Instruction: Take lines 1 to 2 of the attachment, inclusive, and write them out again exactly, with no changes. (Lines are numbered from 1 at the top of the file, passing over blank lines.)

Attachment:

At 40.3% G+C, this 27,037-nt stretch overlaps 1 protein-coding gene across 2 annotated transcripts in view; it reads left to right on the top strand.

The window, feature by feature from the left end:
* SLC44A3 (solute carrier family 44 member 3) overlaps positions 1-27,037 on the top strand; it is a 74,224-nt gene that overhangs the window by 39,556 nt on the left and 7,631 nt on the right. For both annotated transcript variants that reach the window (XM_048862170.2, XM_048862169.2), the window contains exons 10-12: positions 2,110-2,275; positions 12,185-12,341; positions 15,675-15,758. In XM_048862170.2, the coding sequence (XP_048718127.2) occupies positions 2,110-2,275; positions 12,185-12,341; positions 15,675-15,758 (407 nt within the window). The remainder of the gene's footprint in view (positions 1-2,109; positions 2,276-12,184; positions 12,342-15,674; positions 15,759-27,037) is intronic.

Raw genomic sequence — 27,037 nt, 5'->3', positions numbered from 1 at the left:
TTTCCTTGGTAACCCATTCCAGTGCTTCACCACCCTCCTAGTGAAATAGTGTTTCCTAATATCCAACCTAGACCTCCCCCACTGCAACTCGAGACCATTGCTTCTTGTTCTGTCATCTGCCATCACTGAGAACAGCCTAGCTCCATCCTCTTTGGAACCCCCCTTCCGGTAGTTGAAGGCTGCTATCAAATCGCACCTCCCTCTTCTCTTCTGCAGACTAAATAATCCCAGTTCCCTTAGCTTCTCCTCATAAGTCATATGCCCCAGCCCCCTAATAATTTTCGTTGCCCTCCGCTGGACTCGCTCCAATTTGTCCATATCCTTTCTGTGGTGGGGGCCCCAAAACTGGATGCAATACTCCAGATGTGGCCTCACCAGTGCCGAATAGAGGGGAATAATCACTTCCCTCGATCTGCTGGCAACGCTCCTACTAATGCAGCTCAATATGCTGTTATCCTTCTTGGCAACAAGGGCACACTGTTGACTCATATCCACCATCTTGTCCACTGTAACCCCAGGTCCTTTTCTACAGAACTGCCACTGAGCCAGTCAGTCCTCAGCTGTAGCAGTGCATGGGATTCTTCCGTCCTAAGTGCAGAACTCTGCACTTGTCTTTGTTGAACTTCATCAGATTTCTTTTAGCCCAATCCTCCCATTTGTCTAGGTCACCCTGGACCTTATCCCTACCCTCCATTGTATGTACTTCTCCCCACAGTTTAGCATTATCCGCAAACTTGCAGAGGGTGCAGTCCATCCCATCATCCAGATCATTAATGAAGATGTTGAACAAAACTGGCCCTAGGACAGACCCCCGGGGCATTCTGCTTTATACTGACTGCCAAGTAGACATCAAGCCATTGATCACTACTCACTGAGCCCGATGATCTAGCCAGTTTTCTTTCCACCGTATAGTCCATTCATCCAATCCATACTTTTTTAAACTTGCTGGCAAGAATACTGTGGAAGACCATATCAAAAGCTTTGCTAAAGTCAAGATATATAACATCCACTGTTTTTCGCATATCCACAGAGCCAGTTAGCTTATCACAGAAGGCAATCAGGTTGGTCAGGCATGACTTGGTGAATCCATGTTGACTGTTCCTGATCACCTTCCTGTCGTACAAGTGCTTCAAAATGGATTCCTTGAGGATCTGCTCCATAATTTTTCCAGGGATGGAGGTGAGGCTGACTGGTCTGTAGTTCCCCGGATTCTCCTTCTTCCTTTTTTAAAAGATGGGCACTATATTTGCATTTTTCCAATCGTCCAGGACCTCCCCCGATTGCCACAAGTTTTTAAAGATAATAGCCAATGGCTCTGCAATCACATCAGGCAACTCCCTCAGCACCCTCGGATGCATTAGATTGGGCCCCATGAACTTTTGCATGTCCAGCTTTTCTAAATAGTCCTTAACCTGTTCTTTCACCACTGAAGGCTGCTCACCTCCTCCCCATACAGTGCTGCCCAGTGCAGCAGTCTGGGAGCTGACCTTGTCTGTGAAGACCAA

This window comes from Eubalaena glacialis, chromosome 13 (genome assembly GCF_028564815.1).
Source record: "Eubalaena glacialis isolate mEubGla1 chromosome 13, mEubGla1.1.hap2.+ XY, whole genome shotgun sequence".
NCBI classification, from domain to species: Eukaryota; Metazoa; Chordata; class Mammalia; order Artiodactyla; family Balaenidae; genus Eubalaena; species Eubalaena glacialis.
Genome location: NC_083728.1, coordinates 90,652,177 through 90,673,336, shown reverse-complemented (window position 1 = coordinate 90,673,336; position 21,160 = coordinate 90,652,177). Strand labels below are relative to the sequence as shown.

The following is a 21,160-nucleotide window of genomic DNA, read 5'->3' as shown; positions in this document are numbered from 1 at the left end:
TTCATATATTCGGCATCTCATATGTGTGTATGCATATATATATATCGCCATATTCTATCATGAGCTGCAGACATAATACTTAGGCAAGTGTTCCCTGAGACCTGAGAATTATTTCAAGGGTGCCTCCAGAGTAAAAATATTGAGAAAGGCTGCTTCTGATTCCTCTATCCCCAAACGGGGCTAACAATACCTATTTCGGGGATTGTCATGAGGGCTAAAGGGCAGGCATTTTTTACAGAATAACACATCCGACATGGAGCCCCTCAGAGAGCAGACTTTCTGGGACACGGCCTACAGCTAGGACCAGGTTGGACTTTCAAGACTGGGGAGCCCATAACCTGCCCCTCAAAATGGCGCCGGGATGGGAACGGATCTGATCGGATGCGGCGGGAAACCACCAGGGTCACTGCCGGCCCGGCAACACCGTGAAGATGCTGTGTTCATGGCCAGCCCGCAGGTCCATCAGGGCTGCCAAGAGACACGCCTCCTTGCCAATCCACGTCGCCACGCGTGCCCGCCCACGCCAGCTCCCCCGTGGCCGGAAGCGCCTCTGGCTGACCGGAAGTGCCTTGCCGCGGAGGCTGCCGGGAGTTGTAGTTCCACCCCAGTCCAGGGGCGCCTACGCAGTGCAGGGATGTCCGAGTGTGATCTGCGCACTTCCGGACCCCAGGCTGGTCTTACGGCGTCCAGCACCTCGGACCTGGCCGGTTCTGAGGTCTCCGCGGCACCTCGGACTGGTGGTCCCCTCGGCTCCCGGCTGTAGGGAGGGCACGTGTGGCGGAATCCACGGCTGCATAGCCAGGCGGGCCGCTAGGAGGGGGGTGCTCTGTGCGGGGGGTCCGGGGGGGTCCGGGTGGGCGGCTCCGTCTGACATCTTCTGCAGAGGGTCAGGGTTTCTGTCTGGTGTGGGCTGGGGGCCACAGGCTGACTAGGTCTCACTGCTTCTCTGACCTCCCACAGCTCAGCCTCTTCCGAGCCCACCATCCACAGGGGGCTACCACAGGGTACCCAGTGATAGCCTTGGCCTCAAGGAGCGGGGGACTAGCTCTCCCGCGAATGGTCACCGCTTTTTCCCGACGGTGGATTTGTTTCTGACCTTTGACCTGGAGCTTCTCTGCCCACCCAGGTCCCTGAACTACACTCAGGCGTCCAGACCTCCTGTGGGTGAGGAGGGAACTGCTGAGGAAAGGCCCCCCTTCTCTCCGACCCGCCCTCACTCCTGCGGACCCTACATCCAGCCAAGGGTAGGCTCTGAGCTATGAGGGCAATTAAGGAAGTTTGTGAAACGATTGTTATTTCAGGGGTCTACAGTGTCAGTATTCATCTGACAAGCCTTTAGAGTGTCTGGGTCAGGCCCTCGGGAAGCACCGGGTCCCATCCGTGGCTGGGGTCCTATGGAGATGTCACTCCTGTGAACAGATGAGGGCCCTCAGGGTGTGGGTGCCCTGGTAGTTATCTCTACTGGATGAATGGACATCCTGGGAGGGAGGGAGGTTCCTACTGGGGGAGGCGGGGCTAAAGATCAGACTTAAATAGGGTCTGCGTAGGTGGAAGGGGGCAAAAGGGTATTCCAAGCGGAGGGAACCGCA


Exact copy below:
At 40.3% G+C, this 27,037-nt stretch overlaps 1 protein-coding gene across 2 annotated transcripts in view; it reads left to right on the top strand.

The window, feature by feature from the left end: